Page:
A smoke machine at a Fall concert? Had one of England's longest-lived and thorniest post-punk bands finally resorted to crass stage tactics? Hardly. There was one cloud of smoke when the Fall took the stage on Wednesday at the Palace, but it was probably meant as a parody of the rock 'n' roll world that the Fall is--and yet is not--a part of.
The Fall's importance lies in more than having stuck it out for nine years. Leader Mark E. Smith remains an individual voice in a world of pop replicants, delivering his sometimes arresting, sometimes impenetrable observations in a trademark snarl. "You will feel the wrath of my bombast," Smith proclaimed at the beginning of the set. He was only half-joking.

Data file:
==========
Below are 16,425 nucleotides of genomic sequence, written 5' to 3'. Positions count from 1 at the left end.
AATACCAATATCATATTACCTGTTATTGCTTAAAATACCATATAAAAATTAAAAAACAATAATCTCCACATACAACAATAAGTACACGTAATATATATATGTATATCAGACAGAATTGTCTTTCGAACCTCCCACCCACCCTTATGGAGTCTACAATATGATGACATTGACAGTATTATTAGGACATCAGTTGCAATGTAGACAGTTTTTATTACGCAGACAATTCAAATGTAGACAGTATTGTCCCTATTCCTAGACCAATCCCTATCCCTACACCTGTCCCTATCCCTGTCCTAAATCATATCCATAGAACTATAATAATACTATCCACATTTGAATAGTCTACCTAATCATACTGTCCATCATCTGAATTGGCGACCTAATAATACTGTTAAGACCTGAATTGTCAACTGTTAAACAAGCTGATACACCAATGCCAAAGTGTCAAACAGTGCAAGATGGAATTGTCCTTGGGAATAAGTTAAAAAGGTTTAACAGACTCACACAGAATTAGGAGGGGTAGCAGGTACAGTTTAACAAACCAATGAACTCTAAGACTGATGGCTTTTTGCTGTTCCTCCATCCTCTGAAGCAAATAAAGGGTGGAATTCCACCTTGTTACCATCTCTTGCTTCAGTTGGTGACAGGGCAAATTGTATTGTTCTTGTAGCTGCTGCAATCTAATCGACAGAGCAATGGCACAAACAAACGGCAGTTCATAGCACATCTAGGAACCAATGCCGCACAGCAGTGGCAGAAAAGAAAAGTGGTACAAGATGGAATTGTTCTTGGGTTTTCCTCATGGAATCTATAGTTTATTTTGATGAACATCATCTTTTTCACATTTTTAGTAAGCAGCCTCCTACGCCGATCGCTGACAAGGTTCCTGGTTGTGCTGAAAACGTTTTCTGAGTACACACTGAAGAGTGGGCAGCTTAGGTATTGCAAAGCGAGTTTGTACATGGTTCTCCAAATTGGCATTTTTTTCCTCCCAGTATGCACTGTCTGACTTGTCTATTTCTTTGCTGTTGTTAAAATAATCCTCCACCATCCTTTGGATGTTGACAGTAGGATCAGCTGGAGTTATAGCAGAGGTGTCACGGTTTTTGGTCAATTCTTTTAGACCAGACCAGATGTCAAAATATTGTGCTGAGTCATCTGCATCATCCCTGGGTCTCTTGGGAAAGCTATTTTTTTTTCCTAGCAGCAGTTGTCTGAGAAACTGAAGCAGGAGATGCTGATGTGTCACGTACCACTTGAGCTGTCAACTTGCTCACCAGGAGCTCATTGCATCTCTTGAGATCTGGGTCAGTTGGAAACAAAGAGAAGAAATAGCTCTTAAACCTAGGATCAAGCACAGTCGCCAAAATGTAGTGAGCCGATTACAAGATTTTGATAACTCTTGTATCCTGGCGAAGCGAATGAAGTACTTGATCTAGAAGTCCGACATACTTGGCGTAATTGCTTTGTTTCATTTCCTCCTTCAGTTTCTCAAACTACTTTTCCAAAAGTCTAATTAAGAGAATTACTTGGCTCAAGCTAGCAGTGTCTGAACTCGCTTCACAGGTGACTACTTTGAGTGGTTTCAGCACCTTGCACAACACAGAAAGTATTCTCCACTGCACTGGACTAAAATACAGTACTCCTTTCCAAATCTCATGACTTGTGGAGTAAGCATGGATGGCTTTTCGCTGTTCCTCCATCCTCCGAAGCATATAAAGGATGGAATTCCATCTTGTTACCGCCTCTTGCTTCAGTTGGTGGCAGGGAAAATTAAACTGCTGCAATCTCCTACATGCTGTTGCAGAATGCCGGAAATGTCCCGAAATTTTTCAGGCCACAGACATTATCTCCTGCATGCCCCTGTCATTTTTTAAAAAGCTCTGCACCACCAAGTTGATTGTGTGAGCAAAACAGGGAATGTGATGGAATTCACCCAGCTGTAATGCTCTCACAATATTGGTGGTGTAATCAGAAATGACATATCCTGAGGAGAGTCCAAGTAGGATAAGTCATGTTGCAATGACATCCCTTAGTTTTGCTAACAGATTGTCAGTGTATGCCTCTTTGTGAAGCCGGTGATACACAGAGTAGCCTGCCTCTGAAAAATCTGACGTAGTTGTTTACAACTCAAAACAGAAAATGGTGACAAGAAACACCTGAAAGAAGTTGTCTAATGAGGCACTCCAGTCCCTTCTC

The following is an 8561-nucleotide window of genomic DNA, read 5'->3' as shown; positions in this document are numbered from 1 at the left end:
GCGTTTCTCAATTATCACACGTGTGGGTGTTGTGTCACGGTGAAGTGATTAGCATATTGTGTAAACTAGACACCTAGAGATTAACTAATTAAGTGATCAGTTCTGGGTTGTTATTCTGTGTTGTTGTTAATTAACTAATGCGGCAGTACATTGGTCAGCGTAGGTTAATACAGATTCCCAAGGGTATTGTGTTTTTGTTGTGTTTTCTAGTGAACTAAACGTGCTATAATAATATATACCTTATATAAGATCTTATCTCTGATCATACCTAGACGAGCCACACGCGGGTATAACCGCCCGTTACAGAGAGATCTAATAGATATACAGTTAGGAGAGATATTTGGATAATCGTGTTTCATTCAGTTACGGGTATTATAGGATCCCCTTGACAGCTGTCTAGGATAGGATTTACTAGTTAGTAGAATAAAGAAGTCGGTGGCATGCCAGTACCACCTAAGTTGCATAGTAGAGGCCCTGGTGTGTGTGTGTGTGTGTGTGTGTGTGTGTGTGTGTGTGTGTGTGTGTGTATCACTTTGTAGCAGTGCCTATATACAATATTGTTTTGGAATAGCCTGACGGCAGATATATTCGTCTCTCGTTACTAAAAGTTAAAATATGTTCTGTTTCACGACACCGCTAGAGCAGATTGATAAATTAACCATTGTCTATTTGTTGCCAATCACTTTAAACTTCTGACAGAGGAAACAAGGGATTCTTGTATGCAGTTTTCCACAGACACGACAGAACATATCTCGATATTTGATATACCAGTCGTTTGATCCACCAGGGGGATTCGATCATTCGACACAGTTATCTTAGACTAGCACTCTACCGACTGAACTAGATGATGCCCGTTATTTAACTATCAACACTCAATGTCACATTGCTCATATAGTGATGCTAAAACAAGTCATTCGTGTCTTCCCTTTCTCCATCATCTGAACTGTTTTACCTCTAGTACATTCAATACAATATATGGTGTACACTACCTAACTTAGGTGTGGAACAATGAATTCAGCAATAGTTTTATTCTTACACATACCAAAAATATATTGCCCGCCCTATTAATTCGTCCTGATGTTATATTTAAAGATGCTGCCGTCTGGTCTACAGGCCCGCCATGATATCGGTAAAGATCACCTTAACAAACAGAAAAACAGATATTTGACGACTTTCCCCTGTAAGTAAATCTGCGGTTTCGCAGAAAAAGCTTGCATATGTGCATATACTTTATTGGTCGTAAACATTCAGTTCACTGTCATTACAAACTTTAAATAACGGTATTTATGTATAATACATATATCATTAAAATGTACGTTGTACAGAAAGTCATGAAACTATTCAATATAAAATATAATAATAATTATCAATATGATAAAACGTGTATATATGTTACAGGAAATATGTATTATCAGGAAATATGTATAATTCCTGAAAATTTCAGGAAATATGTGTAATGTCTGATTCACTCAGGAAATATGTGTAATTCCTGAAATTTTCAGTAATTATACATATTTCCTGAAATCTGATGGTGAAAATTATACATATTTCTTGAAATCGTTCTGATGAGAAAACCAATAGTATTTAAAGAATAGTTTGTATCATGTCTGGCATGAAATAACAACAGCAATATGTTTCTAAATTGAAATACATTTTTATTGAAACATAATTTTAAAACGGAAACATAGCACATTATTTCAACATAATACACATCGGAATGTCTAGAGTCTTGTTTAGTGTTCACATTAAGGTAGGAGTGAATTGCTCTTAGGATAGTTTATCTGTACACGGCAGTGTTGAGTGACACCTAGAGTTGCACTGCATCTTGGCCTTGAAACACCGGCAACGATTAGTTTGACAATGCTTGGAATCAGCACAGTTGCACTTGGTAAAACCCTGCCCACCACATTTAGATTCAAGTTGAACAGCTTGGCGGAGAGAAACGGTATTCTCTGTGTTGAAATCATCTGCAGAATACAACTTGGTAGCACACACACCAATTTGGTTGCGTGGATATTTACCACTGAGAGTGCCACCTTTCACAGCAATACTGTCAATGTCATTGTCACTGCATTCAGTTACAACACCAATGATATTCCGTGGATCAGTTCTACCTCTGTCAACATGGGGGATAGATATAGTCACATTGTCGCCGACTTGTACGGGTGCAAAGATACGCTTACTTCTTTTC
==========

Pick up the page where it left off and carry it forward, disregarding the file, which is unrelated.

The isolation and bitterness of the older Fall seems to have been tempered by the bright contributions of Smith's wife, Brix (a Los Angeles native), and the group recently released its best album in years, "This Nation's Saving Grace." The Fall played with a new-found tightness and intensity at the Palace as it hammered out its repetitious, static soundscapes. As the band droned on, Smith raved on about topics like sedative addiction and a freaked-out "L.A."
Smith and company demand the kind of concentration and involvement that complacent pop fans are often unwilling to make. The loss is theirs.